For over three years, one of the world's largest icebergs has floated around the southern Atlantic.

The iceberg called A68a is estimated to be around 4,000 square kilometers (larger than Gotland) and strong currents have pulled the mountain towards the island of South Georgia in the South Atlantic.

For several weeks, researchers have followed the movement of the iceberg towards the island and there is a concern that the iceberg will get stuck in the sea bed and disturb the rich wildlife.

On the island there are large colonies of king and macaroni penguins and millions of seals of various species and the iceberg may make it difficult for the animals to hunt for food.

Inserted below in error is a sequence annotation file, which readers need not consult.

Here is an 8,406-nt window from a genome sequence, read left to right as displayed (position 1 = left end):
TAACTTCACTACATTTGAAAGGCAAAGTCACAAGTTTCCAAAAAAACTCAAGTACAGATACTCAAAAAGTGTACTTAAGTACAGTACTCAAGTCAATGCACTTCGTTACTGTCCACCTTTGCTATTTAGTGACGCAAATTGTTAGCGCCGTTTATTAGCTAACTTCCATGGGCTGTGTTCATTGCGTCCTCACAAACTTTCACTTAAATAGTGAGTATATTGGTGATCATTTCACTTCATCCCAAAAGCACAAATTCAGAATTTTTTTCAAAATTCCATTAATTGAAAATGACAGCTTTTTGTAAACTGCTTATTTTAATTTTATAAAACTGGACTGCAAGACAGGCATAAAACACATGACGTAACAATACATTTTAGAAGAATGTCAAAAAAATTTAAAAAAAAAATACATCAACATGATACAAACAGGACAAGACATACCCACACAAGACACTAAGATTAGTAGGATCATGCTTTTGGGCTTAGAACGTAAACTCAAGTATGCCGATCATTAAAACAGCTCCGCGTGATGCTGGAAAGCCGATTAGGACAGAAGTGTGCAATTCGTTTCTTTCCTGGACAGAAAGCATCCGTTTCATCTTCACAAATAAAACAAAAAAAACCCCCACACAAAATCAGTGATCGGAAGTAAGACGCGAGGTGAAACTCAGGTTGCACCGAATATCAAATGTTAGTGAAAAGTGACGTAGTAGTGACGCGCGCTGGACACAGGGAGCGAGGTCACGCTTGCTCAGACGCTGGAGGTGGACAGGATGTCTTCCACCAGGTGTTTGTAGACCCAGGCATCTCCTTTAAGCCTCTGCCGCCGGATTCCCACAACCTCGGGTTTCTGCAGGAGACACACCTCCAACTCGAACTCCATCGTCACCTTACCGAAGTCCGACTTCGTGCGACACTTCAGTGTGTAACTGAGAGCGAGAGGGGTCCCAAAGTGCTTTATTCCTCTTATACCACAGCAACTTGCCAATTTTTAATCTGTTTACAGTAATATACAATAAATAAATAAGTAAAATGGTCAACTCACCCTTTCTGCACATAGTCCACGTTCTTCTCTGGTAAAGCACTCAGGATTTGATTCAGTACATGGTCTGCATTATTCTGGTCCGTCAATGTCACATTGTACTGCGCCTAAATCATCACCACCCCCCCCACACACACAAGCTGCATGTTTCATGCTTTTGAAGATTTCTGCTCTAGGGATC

Broke in two

In recent days, strong currents have caused the iceberg to turn and a huge piece of the rock has come loose.

The piece is 150 square kilometers large (about twice as big as Malmö) and is categorized as its own iceberg named A68d.

The currents have caused the larger mountain to change course to the east but still risk wildlife on the island, reports the news agency Reuters.

See pictures of the iceberg and how the course has changed in recent days in the video above.